Advocates Praise FCC’s Decision to Lower Prison Phone Rates

After ten years, the FCC finally acted.

By Jamilah King Aug 16, 2013

Malkia Cyril, executive director of the Center for Media Justice and a lead activist who helped pressure the FCC to lower the cost of interstate prison phone calls, published an op-ed on The Hill this week praising the commission’s actions:

Thanks to the new rules, these kickbacks will no longer be considered the "cost of doing business," and "fair compensation" laws that previously only applied to phone companies will require that carriers consider consumer affordability. As a result, prices will now range from 10 to 30 cents a minute.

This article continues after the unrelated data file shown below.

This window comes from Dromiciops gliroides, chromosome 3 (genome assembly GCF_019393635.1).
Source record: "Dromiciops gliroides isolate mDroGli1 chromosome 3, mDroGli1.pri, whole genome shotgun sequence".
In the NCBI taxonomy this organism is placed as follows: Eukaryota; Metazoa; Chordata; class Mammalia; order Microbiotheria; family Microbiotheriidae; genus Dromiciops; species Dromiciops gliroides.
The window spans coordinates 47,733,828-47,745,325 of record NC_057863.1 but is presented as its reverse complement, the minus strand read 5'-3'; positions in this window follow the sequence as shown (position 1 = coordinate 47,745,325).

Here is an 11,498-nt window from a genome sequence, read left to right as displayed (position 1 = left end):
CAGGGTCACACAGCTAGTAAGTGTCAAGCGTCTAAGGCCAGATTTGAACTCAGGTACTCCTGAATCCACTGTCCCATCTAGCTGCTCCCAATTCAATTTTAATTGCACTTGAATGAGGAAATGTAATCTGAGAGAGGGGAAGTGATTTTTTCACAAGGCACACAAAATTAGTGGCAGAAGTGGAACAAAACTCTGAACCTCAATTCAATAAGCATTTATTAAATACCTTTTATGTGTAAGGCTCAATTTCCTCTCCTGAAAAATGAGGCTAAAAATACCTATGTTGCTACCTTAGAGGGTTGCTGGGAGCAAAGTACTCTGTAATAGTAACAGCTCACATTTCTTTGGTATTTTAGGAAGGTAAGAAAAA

This vote doesn’t just ease the financial burden on families of incarcerated loved ones. Research demonstrates that keeping families connected reduces the return rate to prison, is fiscally responsible, strengthens families and keeps communities safer. Our country’s incarcerated population is serving their time, but they have legal right to affordably communicate with their loved ones.

The Commission voted last week to lower the cost of interstate prison phone rates thanks in large part to a decades-long campaign to bring attention to the issue by inmates, their families, and their allies.